The voices of the “Women’s Spring” in Brazil are rising, but government policies thwart any progress made towards the eradication of violence against women.
In July 2013, the Brazilian National Congress created a Mixed Parliamentary Research Commission (CPMI in its Portuguese acronym) whose objective was to “Investigate violence against women in Brazil and denounce the failure of authorities to implement the legal tools established in the Law for the protection of women in a situation of violence”. The report was drawn up on the basis of public hearings designed to gauge the results of the implementation of the Law Maria de Penha (LMP in its Portuguese acronym) in states. This report brought to light a series of problems to resolve. Among the recommendations and suggestions was the modification of the Criminal Code to include the insertion of femicide as an aggravating type of homicide. As a result, in 2015 the Law 13.104, known as the Femicide Law, was passed, making homicides for motives of gender a crime.
The LMP had a significant impact in the struggle to eradicate violence against women and offer protection for its victims at a time when femicide rates were rising in the country: in 1980 femicide rates were 2.3 out of 100,000, rising to 4.8 per 100,000 in 2013, an increase of 111.1%. That year there were a total of 4,762 homicides of women. There was a slight reduction in 2014 with 4,621 killings (4.5 per 100,000), followed by another drop to 4.38 per 100,000 in 2015. However, in the period 2005 to 2015 there was a 22% increase in the number of homicides of black women compared to a reduction of 7.4% in the mortality rate of non-black women. This data shows increased vulnerabilities as well as the impact of the racial question in violent deaths.
The “Atlas of Violence” is the portal which contains data from the Ministry of Health (MS in its Portuguese acronym) and the police, managed by the Institute for Applied Economic Research (IPEA), and the Brazilian Public Security Forum, which is currently the reference in the country for deaths caused by gender-based violence. It provides data on the incidence of domestic, sexual and other violence, which began to be registered in the Notification of Injury Information System (SINAN)/MS after the passing of the Law 10.778 for the notification of cases of violence against women. The main problems identified are: on the one hand, not all cases of violence are reported and, on the other, among those reported, some are not registered in the system. The mortality records are available at the Mortality Information System (SIM/MS). This data deals only with the victims, with no reference to the perpetrator or aggressor.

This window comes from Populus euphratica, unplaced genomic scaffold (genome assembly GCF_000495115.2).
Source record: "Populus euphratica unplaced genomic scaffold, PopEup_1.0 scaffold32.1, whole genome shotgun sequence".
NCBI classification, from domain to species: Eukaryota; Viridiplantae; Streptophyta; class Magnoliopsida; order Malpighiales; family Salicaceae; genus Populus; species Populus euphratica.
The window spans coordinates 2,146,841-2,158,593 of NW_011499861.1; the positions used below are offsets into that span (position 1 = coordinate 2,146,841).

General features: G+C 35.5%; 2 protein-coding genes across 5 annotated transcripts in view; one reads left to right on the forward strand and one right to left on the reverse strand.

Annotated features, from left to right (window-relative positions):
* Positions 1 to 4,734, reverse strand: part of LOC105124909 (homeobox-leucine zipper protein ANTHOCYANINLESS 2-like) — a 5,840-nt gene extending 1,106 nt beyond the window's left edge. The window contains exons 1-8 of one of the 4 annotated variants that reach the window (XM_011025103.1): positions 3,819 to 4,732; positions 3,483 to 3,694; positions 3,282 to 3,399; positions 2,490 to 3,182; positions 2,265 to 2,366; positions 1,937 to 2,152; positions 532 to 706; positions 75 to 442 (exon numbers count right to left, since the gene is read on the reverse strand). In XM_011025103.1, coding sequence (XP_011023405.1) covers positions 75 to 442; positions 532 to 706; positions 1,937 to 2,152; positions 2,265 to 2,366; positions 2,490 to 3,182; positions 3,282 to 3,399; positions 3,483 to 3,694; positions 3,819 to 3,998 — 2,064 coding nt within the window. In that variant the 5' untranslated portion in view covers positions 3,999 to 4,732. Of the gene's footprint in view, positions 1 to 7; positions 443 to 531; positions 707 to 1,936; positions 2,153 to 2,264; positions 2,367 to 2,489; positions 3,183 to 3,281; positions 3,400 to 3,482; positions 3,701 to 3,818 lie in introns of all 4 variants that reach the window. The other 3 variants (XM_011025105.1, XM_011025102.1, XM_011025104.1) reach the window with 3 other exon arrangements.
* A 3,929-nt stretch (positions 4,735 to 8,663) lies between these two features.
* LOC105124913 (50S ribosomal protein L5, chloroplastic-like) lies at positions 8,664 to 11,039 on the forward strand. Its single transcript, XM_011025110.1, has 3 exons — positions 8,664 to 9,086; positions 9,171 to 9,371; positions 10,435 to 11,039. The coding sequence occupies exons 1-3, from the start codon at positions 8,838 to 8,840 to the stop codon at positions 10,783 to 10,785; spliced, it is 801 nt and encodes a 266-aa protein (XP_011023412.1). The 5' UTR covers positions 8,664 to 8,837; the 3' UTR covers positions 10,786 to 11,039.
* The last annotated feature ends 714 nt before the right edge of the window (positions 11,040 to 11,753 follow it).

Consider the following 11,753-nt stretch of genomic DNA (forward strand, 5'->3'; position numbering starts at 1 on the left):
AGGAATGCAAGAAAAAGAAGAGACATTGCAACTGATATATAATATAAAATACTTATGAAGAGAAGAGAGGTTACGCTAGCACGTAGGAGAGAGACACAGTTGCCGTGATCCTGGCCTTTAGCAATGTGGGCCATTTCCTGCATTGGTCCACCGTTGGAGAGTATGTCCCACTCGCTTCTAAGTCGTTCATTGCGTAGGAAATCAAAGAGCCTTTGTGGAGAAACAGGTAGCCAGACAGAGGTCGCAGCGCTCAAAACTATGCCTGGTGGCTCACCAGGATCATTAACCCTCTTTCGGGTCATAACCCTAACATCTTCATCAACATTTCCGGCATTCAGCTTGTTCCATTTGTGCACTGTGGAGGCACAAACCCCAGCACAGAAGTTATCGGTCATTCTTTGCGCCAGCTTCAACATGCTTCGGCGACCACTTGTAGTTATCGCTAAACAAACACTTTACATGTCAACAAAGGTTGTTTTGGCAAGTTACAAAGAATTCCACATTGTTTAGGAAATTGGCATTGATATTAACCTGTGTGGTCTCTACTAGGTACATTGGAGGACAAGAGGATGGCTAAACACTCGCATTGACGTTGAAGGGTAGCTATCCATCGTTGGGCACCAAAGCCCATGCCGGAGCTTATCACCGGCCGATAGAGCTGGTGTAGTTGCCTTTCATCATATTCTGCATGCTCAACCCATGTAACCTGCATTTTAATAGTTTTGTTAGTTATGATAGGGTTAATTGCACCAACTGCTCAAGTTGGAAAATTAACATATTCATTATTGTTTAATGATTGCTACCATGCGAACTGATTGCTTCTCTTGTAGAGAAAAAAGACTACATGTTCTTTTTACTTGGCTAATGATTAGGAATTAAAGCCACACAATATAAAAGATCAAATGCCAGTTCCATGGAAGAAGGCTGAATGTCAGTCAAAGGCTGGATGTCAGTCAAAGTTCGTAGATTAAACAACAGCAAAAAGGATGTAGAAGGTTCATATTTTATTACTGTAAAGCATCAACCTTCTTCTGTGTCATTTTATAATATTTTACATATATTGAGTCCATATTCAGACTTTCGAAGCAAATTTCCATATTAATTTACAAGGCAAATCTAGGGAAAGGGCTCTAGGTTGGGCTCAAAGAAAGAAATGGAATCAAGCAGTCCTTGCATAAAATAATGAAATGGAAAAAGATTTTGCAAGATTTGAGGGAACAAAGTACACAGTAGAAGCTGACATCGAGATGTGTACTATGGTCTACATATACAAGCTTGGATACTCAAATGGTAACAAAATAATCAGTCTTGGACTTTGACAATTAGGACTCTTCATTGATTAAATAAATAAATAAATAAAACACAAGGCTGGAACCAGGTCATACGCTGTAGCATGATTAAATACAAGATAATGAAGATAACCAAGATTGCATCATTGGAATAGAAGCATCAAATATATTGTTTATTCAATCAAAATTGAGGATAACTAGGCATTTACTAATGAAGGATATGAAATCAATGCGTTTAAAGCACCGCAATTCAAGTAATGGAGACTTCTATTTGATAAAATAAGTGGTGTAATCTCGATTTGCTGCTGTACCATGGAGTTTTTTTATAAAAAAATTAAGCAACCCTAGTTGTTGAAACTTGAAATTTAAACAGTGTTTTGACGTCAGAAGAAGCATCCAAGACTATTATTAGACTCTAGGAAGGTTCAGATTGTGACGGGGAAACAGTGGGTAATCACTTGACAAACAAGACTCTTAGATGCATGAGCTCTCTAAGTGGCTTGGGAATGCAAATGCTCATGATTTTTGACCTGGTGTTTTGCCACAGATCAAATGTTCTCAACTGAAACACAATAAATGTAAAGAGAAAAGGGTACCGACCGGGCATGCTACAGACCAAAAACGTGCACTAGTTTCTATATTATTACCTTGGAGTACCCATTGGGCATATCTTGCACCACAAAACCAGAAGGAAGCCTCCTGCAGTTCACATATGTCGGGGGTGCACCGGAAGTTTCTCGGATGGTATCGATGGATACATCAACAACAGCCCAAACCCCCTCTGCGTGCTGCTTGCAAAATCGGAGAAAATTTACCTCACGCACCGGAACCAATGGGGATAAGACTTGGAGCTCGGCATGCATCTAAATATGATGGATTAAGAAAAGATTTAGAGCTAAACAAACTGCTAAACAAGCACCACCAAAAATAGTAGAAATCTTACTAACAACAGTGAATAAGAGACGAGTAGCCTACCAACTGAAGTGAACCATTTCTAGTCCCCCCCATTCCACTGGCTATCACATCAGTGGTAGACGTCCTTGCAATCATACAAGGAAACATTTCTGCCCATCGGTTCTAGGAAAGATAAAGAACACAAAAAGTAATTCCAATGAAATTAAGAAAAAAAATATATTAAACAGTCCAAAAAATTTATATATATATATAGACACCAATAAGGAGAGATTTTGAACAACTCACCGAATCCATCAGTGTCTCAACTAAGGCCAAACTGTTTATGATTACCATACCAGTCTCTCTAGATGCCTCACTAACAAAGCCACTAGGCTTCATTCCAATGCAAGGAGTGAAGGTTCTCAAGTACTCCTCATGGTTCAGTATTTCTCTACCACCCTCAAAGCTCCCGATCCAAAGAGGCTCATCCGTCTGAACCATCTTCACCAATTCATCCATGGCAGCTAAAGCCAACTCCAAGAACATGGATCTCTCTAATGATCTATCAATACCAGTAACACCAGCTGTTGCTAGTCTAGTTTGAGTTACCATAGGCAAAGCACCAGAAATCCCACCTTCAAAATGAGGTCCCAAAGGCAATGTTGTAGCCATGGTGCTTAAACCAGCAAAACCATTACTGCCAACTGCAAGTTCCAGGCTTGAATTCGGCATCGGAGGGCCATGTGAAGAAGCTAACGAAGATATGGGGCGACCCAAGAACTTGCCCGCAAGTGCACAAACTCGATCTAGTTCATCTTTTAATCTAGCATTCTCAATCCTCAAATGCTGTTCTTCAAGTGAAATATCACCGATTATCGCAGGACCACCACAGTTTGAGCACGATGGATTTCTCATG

The qualitative and quantitative improvement of information continues to be one of the greatest challenges. Currently, there is a lack of official information about the deaths, and there are problems with the statistics and deficiencies in the data provided by the police and the justice system, which do not always include the gender and colour/race of the victim. Furthermore, there is no exhaustive follow-up of the judicial processes to review how cases were resolved.
Quality and monitoring studies reveal that the lack of resolution of police investigations and the number of cases per judge are factors that negatively affect continuity in judicial processes. Faced with this lack of data, one of the recommendations of the CPMI was for the creation of a National Information System for Violence against Women.
Regarding social policy, in July 2016 there were 1,662 specialized care services for women in situations of violence, which includes 238 Women’s Care Centres, 502 specialized delegations or police centres, 103 specialized courts, 45 care centres at the office of the Public Defender, 95 special promotions, 3 women’s shelters, and 596 specialized health services.
The National Policy Office for Women, a ministry created by the Lula government, put a substantial effort into the creation of a national strategy to confront violence against women. During Dilma Rousseff’s second term and under the present administration, this institution found itself weakened and lacking a comprehensive approach to confronting the problem, instead relegating it to a mere police matter.
State and municipal policies also suffered from this, though there already were problems with constituting themselves as a national “network”. On the other hand, the proposals to develop education policies that include a debate about gender equality and prevention of domestic violence were met with strong opposition from the resurgent religious and/or conservative legal groups, who presented draft laws to limit the debate in schools.
Simultaneously, there was a growing outrage among women and feminist movements and more demonstrations against violence took place. From 2013, with the marcha de las vadias or “slutwalk” , the 2015 black women’s march, the rural workers’ march, and a series of actions which became known as the Women’s Spring, until 2017, with the March mobilizations joining the transnational Not One Less movement to put an end to the gender violence, both social media and the streets have been taken over by militant young people, adding the power of their voices and their presence to the movements. The 25th of November will be another significant date to continue the struggle against this scourge.
 Also known as “Marcha de las Putas” (Slutwalk) in Spanish-speaking countries.